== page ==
Through our eyes: Exploring African-American men's perspective on factors affecting transition to manhood

Nazleen Bharmal, David Kennedy, Loretta Jones, Charles Lee-Johnson, D'Ann Morris, Ben Caldwell, Anthony Brown, Tina Houston, Charlene Meeks, Roberto Vargas, Idalid Franco, A. Rab Razzak, Arleen F. Brown

Research output: Contribution to journalArticlepeer-review

Abstract

BACKGROUND: Premature mortality and disparities in morbidity observed in African-American men may be associated with factors in their social, economic, and built environments that may be especially influential during the transition to adulthood. OBJECTIVE: To have young, African-American men from Los Angeles County identify and prioritize factors associated with their transition to manhood using photovoice methodology and pile-sorting exercises. DESIGN: Qualitative study using community-based participatory research (CBPR) and photovoice PARTICIPANTS: Twelve African-American men, ages 16-26 years, from Los Angeles County, California. APPROACH: We used CBPR principles to form a community advisory board (CAB) whose members defined goals for the partnered project, developed the protocols, and participated in data collection and analysis. Participants were given digital cameras to take 50-300 photographs over three months. Pile-sorting techniques were used to facilitate participants' identification and discussion of the themes in their photos and selected photos of the group. Pile-sorts of group photographs were analyzed using multidimensional scaling and hierarchical cluster analysis to systematically compare participants' themes and identify patterns of associations between sorted photographs. Sub-themes and related quotes were also elicited from the pile-sorting transcripts. The CAB and several study participants met periodically to develop dissemination strategies and design interventions informed by study findings. KEY RESULTS: Four dominant themes emerged during analysis: 1) Struggles face during the transition to manhood, 2) Sources of social support, 3) Role of sports, and 4) Views on Los Angeles lifestyle. The project led to the formation of a young men's group and community events featuring participants. CONCLUSIONS: CBPR and photovoice are effective methods to engage young, African-American men to identify and discuss factors affecting their transition to manhood, contextualize research findings, and participate in intervention development.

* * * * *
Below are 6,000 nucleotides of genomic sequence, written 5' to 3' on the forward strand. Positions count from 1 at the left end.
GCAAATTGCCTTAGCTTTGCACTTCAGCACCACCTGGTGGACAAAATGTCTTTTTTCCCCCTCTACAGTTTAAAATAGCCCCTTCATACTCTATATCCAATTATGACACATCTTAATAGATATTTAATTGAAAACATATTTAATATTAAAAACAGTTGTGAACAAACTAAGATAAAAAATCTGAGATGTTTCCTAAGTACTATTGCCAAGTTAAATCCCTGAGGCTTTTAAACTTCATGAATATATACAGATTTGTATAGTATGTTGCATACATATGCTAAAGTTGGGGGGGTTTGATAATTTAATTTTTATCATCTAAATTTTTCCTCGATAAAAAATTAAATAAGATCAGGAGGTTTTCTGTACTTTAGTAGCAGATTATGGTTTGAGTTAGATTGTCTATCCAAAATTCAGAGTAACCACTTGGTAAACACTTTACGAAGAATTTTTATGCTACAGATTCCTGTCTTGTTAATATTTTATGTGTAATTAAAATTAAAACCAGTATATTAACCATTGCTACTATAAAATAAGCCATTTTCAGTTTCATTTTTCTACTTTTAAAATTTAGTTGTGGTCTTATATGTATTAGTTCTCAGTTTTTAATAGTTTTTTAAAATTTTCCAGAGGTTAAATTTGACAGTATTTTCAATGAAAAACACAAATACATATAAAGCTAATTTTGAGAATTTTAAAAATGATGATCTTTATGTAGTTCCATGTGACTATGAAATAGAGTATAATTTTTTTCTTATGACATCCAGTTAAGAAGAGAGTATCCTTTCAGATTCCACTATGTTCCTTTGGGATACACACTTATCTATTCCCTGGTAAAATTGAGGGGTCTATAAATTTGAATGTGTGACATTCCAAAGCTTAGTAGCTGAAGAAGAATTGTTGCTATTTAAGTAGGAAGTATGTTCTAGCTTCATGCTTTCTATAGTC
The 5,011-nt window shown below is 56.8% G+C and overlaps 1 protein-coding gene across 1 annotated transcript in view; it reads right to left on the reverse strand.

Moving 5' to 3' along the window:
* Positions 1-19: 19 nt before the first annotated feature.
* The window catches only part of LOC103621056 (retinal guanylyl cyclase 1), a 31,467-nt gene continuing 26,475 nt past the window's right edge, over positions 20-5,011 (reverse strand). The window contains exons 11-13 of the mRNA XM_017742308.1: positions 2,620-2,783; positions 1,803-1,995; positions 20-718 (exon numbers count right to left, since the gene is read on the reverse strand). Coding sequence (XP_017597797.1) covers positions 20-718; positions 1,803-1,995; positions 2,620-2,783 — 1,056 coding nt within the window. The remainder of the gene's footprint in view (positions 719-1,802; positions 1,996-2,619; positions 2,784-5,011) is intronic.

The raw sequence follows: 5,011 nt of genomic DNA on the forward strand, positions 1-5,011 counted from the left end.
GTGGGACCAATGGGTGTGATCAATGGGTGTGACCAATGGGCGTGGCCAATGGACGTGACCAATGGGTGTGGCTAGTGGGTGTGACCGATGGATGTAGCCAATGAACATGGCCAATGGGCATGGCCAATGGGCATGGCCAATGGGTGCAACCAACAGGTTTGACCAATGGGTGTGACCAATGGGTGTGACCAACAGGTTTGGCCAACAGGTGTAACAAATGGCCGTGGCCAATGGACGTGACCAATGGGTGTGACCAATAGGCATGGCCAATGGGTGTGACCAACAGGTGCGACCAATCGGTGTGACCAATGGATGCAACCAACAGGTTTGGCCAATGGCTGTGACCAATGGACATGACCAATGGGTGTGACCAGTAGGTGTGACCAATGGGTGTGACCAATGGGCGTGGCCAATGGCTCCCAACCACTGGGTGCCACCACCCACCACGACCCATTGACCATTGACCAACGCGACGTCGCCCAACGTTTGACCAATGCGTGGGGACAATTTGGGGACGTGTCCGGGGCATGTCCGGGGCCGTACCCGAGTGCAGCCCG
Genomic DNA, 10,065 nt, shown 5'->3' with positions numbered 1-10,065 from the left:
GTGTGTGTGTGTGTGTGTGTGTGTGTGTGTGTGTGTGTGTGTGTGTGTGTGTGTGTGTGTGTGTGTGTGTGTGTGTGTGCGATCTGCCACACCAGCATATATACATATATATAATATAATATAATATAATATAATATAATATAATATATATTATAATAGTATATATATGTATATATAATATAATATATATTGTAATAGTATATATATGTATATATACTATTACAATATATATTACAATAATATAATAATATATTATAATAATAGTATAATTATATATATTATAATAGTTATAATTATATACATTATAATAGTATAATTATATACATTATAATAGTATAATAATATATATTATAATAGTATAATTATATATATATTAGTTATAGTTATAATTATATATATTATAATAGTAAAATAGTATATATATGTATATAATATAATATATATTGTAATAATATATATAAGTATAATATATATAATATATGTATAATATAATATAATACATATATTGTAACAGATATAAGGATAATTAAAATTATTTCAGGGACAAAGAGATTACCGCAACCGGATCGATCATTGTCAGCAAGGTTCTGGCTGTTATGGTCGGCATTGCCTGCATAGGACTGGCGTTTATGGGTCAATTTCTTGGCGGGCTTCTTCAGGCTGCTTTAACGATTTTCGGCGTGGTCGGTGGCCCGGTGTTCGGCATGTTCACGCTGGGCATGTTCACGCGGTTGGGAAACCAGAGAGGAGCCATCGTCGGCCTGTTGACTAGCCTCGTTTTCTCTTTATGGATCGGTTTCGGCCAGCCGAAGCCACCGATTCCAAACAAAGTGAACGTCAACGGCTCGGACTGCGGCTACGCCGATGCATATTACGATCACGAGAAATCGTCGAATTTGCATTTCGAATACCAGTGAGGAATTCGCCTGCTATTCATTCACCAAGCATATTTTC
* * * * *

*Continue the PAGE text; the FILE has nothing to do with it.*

Original languageEnglish (US)
Pages (from-to)153-159
Number of pages7
JournalJournal of general internal medicine
Volume27
Issue number2
DOIs
StatePublished - Feb 2012

Keywords

  • Men's health
  • Qualitative research
  • Race/ethnicity
  • Socioeconomic factors

ASJC Scopus subject areas

  • Internal Medicine

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